By Jason Snell
January 8, 2021 11:35 AM PT
BBEdit: A text utility, not just a text editor
A lot of people are baffled when I explain that I do most of my writing on the Mac inside Bare Bones Software’s BBEdit, which is a text editor that’s loaded with features for software and web developers.
BBEdit has been my primary writing tool for more than two decades, and yes, a lot of the time I’m just pushing the cursor from left to right, something I could do in Microsoft Word or Google Docs or just about anywhere else. I think the reason I stick with it is that it’s not just a writing tool, but a text processing tool. Even if I stopped writing in BBEdit, it would still be an indispensable utility because of all the other ways it saves me time. Its full support for regular expressions would be enough.
This week I’ve been getting caught up on work that I deferred during the last half of 2020 due to the 20 Macs for 2020 project and the avalanche of Apple releases. And BBEdit has, once again, been a life-saver.
A recurring game on Incomparable’s Game Show podcast is a modern take on Family Feud, a show where contestants guess the answers that people gave in a survey. (We did a version of this, with Apple themed questions, for the Relay FM 5th anniversary show.) Last summer I fielded a survey with Star Wars questions—but never wanted to do the hard work of compiling the answers.
The problem with these sorts of surveys is, they’re all based on free-form text boxes. And people don’t answer in a consistent fashion—they misspell things, phrase responses differently, you name it. And yet at the end, I need to say “38 people said Han Solo, 24 people said Luke Skywalker.”
This is where BBEdit saved me an enormous amount of time, and I thought I’d share what I did so that you don’t have to waste your time in the future.
1. Find the responses
The survey is a massive spreadsheet containing everyone’s answers to every question. I paste a column of data—all the answers to one question, each on its own line—into BBEdit, and then use BBEdit’s Process Lines Containing command, which lets you extract lines and do something with them—delete them, copy them to a new document, put them on the clipboard, whatever.
This is perfect. I can formulate a query or two that will roll up even the most horrendously misspelled answers—I see you, Like Skywalker and Hans Solo.
In the example above, taken from the Relay FM survey data set, I’m extracting all the “blue” entries from the document—after having already removed entries mentioning Blue Dalmatian. (There’s still some strategy required here to get good results.) The command is set to strip all those responses out of my document and place them on the clipboard.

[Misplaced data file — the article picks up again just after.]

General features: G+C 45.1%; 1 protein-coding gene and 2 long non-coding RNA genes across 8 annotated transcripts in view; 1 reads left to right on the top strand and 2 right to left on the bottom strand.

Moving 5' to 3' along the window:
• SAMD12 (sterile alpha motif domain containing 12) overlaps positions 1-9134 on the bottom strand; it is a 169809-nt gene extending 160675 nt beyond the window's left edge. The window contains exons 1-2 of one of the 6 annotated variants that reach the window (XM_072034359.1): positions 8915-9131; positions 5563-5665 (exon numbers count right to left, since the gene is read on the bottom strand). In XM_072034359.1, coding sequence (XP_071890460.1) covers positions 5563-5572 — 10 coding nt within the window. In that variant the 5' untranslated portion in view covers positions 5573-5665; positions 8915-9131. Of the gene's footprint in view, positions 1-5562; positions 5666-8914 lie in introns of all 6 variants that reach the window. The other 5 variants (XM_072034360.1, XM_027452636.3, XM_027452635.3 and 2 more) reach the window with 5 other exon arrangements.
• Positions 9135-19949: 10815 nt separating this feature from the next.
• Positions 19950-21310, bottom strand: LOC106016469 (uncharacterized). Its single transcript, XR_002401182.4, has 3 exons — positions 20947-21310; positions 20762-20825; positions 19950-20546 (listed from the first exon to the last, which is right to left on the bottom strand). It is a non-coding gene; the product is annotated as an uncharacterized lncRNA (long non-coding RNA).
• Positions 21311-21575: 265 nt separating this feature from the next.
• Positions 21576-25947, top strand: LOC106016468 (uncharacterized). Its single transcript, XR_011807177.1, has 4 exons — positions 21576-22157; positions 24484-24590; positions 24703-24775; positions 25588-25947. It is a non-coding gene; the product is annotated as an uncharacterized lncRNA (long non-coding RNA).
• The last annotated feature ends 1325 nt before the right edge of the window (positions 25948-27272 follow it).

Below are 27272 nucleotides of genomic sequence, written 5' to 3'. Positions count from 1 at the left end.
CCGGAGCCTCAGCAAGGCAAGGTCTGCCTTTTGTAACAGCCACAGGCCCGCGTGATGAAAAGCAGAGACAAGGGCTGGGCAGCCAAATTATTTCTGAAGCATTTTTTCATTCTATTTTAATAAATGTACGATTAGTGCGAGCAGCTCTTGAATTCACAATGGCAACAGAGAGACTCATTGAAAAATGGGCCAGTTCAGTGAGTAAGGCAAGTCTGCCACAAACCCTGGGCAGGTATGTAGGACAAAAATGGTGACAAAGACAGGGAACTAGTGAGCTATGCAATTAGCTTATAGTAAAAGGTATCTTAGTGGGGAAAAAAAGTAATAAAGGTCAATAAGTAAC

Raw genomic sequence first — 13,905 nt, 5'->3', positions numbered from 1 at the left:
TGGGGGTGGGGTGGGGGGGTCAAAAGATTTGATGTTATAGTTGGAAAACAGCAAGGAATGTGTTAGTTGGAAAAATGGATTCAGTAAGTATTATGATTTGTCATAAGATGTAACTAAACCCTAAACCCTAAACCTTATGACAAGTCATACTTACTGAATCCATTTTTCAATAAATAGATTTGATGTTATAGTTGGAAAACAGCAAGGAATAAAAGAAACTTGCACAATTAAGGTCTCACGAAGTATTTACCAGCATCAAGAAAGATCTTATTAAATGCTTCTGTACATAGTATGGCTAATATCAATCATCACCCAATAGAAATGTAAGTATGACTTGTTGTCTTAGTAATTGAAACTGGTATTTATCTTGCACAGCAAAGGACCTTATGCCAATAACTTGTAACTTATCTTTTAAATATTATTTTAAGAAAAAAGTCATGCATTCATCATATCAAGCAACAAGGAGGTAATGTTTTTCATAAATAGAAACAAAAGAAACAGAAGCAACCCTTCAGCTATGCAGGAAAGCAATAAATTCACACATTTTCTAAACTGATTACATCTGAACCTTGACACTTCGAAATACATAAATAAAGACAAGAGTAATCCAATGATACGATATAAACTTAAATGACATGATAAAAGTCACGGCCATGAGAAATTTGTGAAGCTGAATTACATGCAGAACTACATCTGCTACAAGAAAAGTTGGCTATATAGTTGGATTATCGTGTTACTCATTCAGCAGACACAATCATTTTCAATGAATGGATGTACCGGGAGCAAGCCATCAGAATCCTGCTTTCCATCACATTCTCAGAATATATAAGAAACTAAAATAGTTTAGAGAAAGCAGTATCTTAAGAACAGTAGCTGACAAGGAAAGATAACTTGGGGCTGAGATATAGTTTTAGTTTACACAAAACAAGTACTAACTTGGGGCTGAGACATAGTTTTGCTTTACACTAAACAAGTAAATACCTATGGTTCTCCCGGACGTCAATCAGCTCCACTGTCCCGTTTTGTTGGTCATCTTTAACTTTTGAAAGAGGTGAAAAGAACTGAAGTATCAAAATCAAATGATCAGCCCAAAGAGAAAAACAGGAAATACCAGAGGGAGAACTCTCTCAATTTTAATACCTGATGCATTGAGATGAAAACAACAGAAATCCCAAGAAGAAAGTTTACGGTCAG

2. Count the responses
The results of my line processing are below:
Because I was only searching for blue, this has extracted all the entries containing blue, whether or not they’re Ocean Blue (not a thing), Bondai Blue (nope), Bonsai blue (nuh-uh), or more correct variations.
I can count how many entries are visible by looking at the line numbers on the left (which I don’t have on when I’m writing) or by looking in the document statistics at the bottom of the window, which indicate the number of lines as the third entry in that triplet of numbers.
3. Sort by popularity
I note the number of responses in a separate document, and continue on until I’ve dealt with all the popular responses. At that point, I’ve got a list of text that starts with numbers, followed by the names of the colors. To order this properly for Family Feud—and to decide where to cut the list off to limit the total number of possible responses—I need to sort the list, with the items with the most responses at the top.
That’s where BBEdit’s Sort Lines command comes in:
This is a powerful command that can sort based on the results of a regular expression, create randomized lists, and all sorts of other stuff. I’m actually using it in one of its easiest modes: with the Numbers Match By Value and Reverse Sort options checked. This will sort my list in numerical order, biggest items at top.
4. Put the results in a spreadsheet
Now that my compilation is done, I need to transfer these results to a Google Sheet that I use to run the game show. That spreadsheet automatically calculates the score as we play, meaning that the answers and their point value need to be in separate fields. But right now it’s just a number, followed by a space, followed by a name.
I know that if text is delimited by a tab, a spreadsheet will recognize it as tabular data and paste it into multiple cells. So I need to convert my plain text into tab delimited text. Which is a very quick regular expression away:
If you haven’t learned regular expression syntax yet1, the expression
([0-9]+) (.*) is just finding every line that starts with numbers, followed by a space, followed by everything else on the line. The replacement
\2\t\1 just flips the two portions of the line and inserts a tab between them.
Then it’s just time to switch to Google Docs and paste:
There are a lot of different ways to do these tasks, of course. I could have entered my results as tabbed data to begin with. I could’ve waited until going to the spreadsheet to sort my results. All true… but BBEdit was right there. And I learned a long time ago that I will rarely go wrong doing the bulk of my text processing in BBEdit.
- Do it! It’s a huge time saver. ↩
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